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Washington: three ways to support frontline communities and a just recovery

Content Warning: Sexual Assault, Police Violence

The impacts of both climate change and the spread of COVID-19 are felt and borne unjustly by communities of color, folks with lower incomes, and other vulnerable people, including those who are unsafe at home. 

We have been sending these emails about ways to support a Just Recovery to COVID with the goal of connecting you to important work that other communities and organizations are doing to help those most impacted--as the links between the suffering now with the pandemic and the climate impacts are deeply entwined.

This week, we’d like to turn your attention to the striking farmworkers, share resources for survivors of sexual violence and share tools for undoing racism--all needed resources to move towards a clean and just future for all.

While we work for climate resiliency, we also need to help all people recover from this pandemic, we need to give our frontline workers and most vulnerable communities all the support they need and contribute to the movement for racial justice.

Support striking farmworkers

Fruit pickers in the Yakima Valley are striking over inadequate protections for workers during the pandemic - employers have been denying simple requests like allowing for the necessary 6 feet of social distancing, $2/hr hazard pay, basic personal protection equipment and other safety measures. Considering Yakima County has the highest single-county infection rate anywhere on the West Coast, this strike is exceptionally urgent. While Governor Inslee has issued new protections for the workers starting June 3rd, there is still more that the agricultural industry needs to do for workers. They deserve safe and socially-distant transportation and housing while doing the essential job of harvesting food.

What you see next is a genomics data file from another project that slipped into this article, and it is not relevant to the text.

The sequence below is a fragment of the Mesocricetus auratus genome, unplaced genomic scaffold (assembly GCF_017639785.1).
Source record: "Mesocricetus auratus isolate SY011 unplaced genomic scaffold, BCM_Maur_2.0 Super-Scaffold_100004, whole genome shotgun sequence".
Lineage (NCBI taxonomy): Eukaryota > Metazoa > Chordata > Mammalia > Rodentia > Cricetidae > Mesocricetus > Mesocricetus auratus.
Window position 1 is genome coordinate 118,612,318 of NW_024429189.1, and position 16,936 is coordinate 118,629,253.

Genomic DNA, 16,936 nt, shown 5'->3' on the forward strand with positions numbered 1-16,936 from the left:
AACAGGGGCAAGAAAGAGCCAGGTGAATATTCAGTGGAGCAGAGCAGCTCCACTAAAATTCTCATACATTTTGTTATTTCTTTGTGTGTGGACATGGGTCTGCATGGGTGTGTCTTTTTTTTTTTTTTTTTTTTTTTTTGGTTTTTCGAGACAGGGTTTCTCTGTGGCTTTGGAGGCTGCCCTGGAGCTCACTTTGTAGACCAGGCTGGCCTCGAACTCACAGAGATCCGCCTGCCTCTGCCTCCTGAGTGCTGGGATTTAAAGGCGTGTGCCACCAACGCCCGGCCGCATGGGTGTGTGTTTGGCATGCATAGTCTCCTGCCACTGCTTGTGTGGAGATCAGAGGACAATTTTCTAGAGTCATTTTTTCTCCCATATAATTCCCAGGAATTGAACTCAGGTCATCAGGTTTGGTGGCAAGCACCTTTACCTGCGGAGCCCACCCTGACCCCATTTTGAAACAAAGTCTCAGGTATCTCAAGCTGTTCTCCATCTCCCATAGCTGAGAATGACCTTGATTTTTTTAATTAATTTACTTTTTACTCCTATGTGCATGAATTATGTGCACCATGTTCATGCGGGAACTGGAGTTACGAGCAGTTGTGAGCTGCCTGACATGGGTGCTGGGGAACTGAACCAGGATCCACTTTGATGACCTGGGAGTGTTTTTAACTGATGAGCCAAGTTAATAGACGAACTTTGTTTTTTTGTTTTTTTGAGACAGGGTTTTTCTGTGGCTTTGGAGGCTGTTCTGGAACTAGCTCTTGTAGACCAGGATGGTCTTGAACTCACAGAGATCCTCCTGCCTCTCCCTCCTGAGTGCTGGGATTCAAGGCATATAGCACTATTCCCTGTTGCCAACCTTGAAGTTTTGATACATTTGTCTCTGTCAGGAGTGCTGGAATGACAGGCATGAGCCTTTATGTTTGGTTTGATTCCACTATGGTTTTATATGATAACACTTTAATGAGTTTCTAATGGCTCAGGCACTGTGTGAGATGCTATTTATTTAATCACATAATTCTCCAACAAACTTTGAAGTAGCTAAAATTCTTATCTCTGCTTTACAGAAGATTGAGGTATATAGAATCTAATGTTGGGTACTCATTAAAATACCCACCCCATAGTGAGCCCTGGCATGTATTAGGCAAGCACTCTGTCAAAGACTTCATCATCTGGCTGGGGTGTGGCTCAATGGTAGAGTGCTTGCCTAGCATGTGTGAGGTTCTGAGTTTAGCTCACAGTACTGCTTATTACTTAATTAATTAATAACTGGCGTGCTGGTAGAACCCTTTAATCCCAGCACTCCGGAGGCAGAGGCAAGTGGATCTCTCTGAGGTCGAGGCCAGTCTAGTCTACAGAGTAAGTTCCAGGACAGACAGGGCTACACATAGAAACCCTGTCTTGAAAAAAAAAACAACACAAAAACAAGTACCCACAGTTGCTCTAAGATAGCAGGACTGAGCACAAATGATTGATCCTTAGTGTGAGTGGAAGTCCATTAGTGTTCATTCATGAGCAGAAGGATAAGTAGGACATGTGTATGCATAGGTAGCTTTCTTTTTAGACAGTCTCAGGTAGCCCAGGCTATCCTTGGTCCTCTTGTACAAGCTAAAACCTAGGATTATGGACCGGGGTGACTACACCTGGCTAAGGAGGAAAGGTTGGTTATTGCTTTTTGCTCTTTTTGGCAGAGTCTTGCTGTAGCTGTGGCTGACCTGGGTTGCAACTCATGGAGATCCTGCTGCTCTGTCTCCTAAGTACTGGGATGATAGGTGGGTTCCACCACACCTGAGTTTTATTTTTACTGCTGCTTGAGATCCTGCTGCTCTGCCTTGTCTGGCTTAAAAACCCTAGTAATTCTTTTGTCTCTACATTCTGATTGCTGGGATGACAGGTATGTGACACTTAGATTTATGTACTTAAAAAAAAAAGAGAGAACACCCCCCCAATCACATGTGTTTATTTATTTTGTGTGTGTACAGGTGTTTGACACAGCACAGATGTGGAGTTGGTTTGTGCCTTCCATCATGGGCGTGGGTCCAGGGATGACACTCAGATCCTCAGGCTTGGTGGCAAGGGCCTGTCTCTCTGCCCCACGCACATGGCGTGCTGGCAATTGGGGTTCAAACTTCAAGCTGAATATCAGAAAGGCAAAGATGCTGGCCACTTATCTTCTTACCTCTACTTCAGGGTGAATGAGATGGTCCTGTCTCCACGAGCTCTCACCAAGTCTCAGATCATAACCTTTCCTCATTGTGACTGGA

Donate to programs serving survivors of sexual violence

To work for a safe planet, everyone should be able to be safe around others that they share space with - be it at work or where they live. People of all genders and socioeconomic backgrounds can and do experience sexual violence, and the majority of victims are targeted by someone they already know. The travel and social restrictions imposed in response to the COVID-19 pandemic have increased isolation, which is a vulnerability frequently exploited by abusers. And, research reveals that increasing temperatures and extreme weather events lead to increases in domestic abuse and gender-based violence. Worldwide, programs serving victims of crime have reported a major increase in calls for assistance, and these organizations rely heavily on private donations to keep their doors open.

Find your local advocacy program:

If you have experienced sexual violence and are seeking support, use a safe phone to call the National Sexual Assault Hotline at (800) 656-4673.

Take Anti-Racist Action in Your Life

This week has been filled with more tragic headlines about racism in our country, especially surrounding the murder of George Floyd by a Minneapolis Police Officer and the racist 911 call against an African American bird-watcher in Central Park. Similar to how rates of COVID-19 are higher with communities of color, African Americans are disproportionately targeted and affected by police violence. We know that in order for society to have a just transition away from fossil fuels and address long-embedded inequities with communities of color being impacted first and worst by pollution, we will have to examine many of the historical wrongs, including deliberate systemic violence to non-white Americans. Start by reading the suggestions in this great article in Teen Vogue.

Best wishes to you, your family and community.

Author Bio

Ben Jones

former Washington Field Organizer, Climate Solutions

Give for a brighter future

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